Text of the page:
Data Is Plural

... is a weekly newsletter of useful/curious datasets.

2019.11.20 edition

Chicago prosecutions, electricity prices, financial well-being, soccer play-by-play, and Central Park squirrels.

Chicago prosecutions. Since early 2018, the Cook County State’s Attorney’s Office has been publishing detailed data on every felony case it has handled since 2010. (The office, whose jurisdiction includes Chicago, is the second-largest local prosecutorial agency in the country.) The datasets cover four main stages: intake, initiation, charging, and sentencing. Related: In a recent Pudding article copublished with The Marshall Project and Chicago Reporter, Matt Daniels used the data to examine how prosecutions have changed under State’s Attorney Kim Foxx, who promised reforms.

Electricity prices. OpenEI’s Utility Rate Database contains nearly 50,000 expert-verified rates — current and historical — for residential, commercial, industrial, and street-lighting electricity from thousands of US utility companies. Related: OpenEI’s other data offerings. [h/t Arik Levinson and Emilson Delfino Silva]

Financial well-being. Since the mid-1980s, the US Census Bureau has periodically conducted its Survey of Income and Program Participation and provided anonymized, respondent-level data. In addition to the titular topics, the extensive questionnaires also ask about “family dynamics, educational attainment, housing expenditures, asset ownership, health insurance, disability, child care, and food security.” Related: My colleagues Scott Pham and Venessa Wong used SIPP’s data on familial support to “finally end the myth of the lazy millennial.”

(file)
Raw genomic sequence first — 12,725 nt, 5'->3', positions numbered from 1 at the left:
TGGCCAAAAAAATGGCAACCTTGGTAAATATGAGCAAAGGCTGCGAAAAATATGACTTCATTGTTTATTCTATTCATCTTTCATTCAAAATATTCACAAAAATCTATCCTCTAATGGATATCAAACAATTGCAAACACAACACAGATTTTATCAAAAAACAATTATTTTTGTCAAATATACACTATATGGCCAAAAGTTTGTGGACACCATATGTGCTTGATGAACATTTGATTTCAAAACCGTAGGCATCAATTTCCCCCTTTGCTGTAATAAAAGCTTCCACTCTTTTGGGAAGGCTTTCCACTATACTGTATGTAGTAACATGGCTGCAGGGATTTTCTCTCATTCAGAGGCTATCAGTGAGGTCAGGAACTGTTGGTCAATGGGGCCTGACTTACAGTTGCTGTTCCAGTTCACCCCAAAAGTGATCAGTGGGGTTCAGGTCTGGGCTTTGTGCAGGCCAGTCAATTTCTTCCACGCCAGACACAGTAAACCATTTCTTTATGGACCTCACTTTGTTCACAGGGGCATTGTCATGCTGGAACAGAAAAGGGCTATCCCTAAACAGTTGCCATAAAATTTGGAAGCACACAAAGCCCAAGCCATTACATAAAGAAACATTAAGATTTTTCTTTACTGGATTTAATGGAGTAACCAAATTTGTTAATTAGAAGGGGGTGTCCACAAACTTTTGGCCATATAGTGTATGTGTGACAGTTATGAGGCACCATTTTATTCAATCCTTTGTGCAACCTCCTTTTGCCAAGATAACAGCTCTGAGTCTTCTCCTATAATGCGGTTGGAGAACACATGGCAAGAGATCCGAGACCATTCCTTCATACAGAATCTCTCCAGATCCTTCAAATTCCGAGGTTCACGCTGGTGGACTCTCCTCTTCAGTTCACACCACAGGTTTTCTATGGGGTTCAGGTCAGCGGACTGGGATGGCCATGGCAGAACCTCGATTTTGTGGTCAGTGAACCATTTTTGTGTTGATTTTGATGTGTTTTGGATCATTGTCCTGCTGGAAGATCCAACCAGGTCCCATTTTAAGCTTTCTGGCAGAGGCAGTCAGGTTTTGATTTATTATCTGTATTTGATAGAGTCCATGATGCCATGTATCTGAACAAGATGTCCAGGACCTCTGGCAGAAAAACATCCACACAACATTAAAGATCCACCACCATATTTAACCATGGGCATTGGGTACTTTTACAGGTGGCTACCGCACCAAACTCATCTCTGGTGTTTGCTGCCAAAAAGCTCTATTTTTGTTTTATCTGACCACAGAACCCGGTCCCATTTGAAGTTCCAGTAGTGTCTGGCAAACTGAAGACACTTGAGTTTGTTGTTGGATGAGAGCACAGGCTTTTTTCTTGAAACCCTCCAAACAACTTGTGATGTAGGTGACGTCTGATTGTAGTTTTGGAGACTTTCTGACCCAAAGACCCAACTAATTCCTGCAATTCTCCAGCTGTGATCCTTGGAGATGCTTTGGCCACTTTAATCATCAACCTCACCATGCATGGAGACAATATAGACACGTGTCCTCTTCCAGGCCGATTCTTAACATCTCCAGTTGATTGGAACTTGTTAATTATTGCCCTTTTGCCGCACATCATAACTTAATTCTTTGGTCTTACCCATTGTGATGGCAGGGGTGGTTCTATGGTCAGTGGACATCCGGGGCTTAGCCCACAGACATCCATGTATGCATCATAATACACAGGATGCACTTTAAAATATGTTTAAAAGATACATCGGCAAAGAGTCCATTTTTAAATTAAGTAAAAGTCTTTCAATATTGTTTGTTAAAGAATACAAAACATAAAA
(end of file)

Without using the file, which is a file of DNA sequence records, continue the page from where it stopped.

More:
Soccer/football play-by-play. A group of academics has partnered with a soccer-data company to publish what they believe to be “the largest collection of soccer-logs ever released.” The dataset describes every “event” on the field — each pass, shot, foul, tackle, penalty, and more — for the 2017/18 season of five European leagues, the 2018 World Cup, and the 2016 European championship.

Central Park squirrels. Last October, the Squirrel Census dispatched 300+ volunteers to record every squirrel they saw in Central Park. In June, the organizers published a multimedia report of their findings (at $75 each). Now they’ve made the data — with each squirrel’s location, fur color, behavior, and more — available through New York City’s open data portal. Related: CityLab has more details on the project and interviews its creator. [h/t Jesus M. Castagnetto + Tidy Tuesday]